Sun, IBM Hide Behind "Document Freedom Day" to Attack Microsoft

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Includes: IBM, JAVA, MSFT
by: Dennis Byron

An obscure web-based organization has declared March 26, 2008 Document Freedom Day [DFD], “a global day for Document Liberation with grassroots action for promotion of Free Document Formats and Open Standards in general… A "DFD Starter Pack" containing a flag, t-shirt, leaflets and stickers is in preparation and is planned to be sent out… to the first 100 teams that sign up.” The quote is from the group’s web site, Orwellian double-think, propagandistic capitalized nouns and all.

It is unclear whether the group plans on boycotting file cabinets around the world… or breaking them open with crow bars. There is no indication that they plan document burnings. But signs of what used to be called a front group when Orwell attacked totalitarianism are all over the web site. The document liberators that join a protest on March 26 in their DFD T-shirts are just pawns on the chess board. DFD in fact fronts for two major technology suppliers, Sun (JAVA) and IBM (NYSE:IBM).

Sun and IBM, with the DFD group’s adolescent help, is currently attacking Microsoft (NASDAQ:MSFT). Somehow, in best Orwellian revisionist terms, the DFD folks avoid the fact that IBM and Sun are no better (or worse) when it comes to standards. ‘Open Standards’ is really a political manipulation of language anyway. They are simply words certain technology junkies hurl at others to indicate displeasure over technical features and functions they do not like… and therefore believe no one else should be allowed to choose. The words ‘Open Standards’ themselves represent good old Orwellian double-think. After all, what good would a closed standard be?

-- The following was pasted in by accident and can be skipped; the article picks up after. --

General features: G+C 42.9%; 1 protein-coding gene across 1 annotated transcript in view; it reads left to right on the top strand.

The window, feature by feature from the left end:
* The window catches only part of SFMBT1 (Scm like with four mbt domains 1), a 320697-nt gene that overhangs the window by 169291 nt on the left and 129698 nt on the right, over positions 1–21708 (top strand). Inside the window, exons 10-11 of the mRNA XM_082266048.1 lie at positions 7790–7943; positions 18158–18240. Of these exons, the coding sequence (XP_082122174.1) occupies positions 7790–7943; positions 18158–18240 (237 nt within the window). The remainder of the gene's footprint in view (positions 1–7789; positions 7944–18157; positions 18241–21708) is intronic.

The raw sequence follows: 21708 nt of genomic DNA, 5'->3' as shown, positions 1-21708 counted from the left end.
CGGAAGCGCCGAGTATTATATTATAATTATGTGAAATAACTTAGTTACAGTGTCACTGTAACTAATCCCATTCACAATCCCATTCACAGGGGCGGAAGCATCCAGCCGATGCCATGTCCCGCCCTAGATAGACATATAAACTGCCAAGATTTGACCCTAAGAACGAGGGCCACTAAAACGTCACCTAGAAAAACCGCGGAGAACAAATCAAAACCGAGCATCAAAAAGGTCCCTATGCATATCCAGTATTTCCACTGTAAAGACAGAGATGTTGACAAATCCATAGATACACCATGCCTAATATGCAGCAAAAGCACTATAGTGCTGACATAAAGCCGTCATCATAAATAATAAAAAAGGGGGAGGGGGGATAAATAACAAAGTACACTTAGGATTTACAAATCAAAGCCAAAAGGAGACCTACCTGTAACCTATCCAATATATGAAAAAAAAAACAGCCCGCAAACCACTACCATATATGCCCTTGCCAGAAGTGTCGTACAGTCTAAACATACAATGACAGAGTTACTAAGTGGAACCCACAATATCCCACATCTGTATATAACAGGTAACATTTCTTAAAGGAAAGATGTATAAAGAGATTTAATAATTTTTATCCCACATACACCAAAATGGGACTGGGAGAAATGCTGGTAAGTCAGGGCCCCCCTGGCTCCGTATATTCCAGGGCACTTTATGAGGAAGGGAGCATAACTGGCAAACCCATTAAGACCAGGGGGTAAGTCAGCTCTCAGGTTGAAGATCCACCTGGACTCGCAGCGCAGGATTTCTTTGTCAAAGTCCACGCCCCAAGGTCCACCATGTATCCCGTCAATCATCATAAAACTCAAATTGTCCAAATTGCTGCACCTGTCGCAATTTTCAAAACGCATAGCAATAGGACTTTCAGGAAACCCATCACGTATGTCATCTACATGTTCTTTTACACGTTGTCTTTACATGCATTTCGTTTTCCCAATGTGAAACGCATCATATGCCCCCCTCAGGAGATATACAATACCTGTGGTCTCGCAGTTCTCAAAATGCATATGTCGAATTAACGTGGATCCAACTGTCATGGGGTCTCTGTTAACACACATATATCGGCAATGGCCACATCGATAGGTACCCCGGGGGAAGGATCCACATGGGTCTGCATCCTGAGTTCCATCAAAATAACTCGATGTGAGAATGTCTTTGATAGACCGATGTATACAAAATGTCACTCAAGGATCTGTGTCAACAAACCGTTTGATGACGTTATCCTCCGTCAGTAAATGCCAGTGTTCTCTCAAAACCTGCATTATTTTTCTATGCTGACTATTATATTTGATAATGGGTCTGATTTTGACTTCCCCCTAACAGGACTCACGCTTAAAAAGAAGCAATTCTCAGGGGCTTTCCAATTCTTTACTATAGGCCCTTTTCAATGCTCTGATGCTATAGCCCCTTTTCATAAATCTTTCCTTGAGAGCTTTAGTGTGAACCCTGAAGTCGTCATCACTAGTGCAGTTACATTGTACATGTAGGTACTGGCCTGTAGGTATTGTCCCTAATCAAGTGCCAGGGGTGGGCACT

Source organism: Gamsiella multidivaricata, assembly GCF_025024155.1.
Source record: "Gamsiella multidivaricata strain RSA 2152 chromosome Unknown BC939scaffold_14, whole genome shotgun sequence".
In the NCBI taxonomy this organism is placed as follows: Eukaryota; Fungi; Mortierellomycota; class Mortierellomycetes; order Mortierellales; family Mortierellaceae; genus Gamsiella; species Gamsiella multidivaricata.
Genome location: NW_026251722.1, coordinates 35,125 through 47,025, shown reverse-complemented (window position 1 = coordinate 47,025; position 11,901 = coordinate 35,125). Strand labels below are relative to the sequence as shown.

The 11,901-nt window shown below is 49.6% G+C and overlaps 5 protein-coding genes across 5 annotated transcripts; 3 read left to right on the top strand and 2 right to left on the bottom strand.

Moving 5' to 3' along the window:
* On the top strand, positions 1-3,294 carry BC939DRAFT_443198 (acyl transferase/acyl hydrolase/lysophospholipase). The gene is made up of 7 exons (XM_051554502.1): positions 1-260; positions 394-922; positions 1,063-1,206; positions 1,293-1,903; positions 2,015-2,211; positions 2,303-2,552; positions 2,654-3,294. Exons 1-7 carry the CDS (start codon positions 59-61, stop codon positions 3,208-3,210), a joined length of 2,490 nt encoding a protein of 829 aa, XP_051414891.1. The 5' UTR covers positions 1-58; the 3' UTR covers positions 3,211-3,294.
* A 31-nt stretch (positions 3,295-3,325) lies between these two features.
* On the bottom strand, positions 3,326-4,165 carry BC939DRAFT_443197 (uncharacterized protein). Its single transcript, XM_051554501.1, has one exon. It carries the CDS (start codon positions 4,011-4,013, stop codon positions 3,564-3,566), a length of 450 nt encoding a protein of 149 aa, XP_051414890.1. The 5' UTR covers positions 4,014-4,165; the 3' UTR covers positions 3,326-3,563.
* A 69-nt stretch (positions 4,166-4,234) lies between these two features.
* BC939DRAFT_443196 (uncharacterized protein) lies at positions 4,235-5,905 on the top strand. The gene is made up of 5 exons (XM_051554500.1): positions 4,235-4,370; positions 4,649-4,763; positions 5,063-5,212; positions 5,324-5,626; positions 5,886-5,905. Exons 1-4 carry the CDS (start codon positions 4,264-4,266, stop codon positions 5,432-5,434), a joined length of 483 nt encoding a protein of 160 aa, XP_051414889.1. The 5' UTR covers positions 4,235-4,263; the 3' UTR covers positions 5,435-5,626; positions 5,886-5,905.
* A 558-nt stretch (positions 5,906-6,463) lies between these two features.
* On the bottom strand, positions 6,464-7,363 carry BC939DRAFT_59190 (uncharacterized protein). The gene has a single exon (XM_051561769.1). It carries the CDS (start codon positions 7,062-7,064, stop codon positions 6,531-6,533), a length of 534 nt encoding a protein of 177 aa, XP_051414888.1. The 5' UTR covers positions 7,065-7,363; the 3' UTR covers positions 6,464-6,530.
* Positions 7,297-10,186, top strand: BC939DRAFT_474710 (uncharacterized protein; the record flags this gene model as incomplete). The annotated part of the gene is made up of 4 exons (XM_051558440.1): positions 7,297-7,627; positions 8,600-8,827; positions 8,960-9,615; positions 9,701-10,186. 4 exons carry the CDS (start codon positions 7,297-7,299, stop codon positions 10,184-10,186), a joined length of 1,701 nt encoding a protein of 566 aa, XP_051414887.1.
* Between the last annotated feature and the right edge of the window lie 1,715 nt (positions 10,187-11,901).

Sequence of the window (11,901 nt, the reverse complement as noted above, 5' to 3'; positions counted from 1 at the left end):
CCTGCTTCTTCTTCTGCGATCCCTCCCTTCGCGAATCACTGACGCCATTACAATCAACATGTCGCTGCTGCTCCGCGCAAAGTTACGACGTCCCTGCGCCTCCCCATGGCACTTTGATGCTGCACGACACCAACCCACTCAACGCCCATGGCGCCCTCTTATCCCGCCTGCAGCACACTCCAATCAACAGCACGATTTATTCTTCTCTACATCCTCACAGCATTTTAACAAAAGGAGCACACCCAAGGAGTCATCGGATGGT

More specifically, DFD day is a political-theater sideshow in a battle over the way the three technology companies’ respective next-generation office suites natively “save” word processing, spreadsheet and presentation files. Microsoft invented and uses the Open Office XML [OOXML] format; Sun (via a 2000 acquisition) invented and uses the Open Document Format [ODF] format; IBM has adopted ODF for one of its less popular Lotus office products. DFD is simply about Sun and IBM trying to recapture market share they have lost over the years because of inferior products.